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MSFT Getting Hit Hard
Stocks are under early pressure as jobless claims unexpectedly increase. The selling effort is relatively broad based, but tech stocks and financial plays hit the hardest. Shares of MSFT are nearly 2%, exponentially more than the rest of tech. Upcoming catalysts include fiscal third quarter earnings to be announced on April 28 at 5:30pm Eastern Time; any entrance in the tablet market; Windows Phone 7 adoption with hardware partner Nokia; strides against current market leaders in cloud computing; gaining search market share with Bing / Yahoo! partnership; and continued momentum of Kinect. The stock currently trades at 8x Enterprise Value / TTM Free Cash Flow, inexpensive compared to historical trading multiples.Bing Represents Only About 3% Of Microsoft Stock Value
(Trefis via Forbes)
Microsoft’s Bing is seeing declining revenues from its search business. Revenue per search (RPS) refers to the average advertising revenue generated by Microsoft for every 1,000 searches. RPS is calculated based on two metrics: click-through rate (CTR) and cost per click (CPC). Trefis research firm estimates that Bing’s RPS has declined from around $14.70 in 2008 to around $13.30 currently. Bing constitutes only around 3% of Microsoft stock so it would not likely justify any upside or downside accordingly.
PC Sales Down Which Is No Good For Microsoft (Businessweek)
Research firm IDC says that global PC shipments dropped 3.2% in the first quarter compared with last year. That’s the first annual decline since Q3 of 2009, when the economy was just picking up from the deepest recession in decades. IDC had previously expected modest growth of 1.5%. Matt Rosoff at Business Insider says that’s bad news for Microsoft, which still relies on Windows and Office for the lion’s share of its revenue and profit.
Microsoft Starts To Get It, Kinect SDK Coming This Spring (VentureBeat)
A beta of the software development toolkit is coming for people who want to use the Xbox Kinect motion sensor with Windows. The plan is to roll out a version of this SDK for academics and hobbyists some time this spring with support for two-person skeletal tracking, making two-player games or Windows applications a distinct possibility. The goal is to support a growing community of academic researchers and enthusiasts who want to take Kinect to the PC to launch creative new motion-sensing applications.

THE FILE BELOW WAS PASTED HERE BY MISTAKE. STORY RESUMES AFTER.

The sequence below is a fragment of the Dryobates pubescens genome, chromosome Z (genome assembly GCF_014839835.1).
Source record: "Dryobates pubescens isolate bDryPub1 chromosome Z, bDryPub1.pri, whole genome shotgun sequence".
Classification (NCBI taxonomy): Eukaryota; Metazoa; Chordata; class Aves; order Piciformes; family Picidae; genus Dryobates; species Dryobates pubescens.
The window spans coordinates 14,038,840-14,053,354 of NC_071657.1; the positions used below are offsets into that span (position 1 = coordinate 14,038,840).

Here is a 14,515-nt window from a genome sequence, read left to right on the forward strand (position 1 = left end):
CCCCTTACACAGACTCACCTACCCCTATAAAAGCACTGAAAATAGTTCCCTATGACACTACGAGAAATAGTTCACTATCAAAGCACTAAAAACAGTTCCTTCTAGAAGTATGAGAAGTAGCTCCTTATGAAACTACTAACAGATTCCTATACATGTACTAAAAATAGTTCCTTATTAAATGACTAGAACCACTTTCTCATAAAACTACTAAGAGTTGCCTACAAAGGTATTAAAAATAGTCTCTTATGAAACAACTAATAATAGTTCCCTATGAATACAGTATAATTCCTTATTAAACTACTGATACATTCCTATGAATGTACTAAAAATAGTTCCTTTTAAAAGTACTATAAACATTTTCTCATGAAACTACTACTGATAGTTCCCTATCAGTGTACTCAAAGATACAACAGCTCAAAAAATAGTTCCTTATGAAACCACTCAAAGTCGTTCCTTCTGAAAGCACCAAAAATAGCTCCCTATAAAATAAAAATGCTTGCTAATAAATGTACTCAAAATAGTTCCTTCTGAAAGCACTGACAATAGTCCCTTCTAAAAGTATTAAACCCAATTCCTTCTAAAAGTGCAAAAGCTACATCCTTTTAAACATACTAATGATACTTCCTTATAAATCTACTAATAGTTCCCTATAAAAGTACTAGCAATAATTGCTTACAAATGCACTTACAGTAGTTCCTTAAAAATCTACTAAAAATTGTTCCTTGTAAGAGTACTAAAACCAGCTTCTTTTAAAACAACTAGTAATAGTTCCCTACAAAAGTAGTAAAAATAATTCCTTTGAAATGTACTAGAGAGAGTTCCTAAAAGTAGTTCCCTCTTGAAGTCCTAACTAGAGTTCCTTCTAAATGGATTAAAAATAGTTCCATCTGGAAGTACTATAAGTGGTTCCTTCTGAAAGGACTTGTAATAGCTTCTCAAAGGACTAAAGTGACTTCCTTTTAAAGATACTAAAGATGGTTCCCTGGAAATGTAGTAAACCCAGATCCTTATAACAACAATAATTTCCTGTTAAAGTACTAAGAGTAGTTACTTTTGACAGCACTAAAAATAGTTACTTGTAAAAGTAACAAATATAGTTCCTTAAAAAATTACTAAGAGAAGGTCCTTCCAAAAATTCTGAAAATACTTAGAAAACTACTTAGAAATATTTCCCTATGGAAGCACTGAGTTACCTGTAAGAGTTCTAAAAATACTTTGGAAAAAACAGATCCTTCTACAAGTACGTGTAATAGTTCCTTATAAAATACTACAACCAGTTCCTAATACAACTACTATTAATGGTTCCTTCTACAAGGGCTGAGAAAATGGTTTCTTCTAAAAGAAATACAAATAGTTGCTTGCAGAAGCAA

Microsoft Previewed Plans For Next-Gen Windows Phone (Microsoft Blog)
Microsoft unveiled plans for the next version of its Windows Phone platform. Multitasking, faster Web browser and improvements that could make for much better apps will be added to the next generation of its mobile operating system. Though consumers have been slow to latch on to Windows Phone, analysts believe it will continue to grow; last week, Gartner Research predicted Windows Phone will surpass Apple’s iPhone and Research in Motion’s BlackBerry platforms by 2015.
Gartner Is Out Of It’s Mind To Think Microsoft Will Have No Tablet Presence By 2015 (BetaNews)
There is Apple’s iOS, there is Google’s Android, there is Nokia’s and Intel’s MeeGo, there is HP’s WebOS, there is Research in Motion’s QNX. Windows would go in the “other operating systems” category, which Gartner expects to have 0.2% of the market in 2015. The research firm’s recent media tablet forecast shows the analyst firm doesn’t see Microsoft releasing a tablet/tablet OS anytime soon and certainly not by 2015. Gartner is crazy.
Internet Ad Revenues Reached $26 Billion In 2010, Search Half Of That (TechCrunch)
IAB released U.S. Internet advertising revenue figures and sales jumped 15% to $26 billion in 2010, setting a record high. Search still made up 46% of that total, followed by display ads at 38%. But display advertising grew twice as fast as search (24% growth versus 12%). Video advertising (part of display) now makes up 5% of the total and jumped 40% to $1.4 billion. This was also the first year that the IAB is estimating mobile display advertising revenue between $550 million and $650 million. Internet advertising surpassed newspaper ads in the U.S. last year ($22.8 billion) and is now second only to TV ($28.6 billion).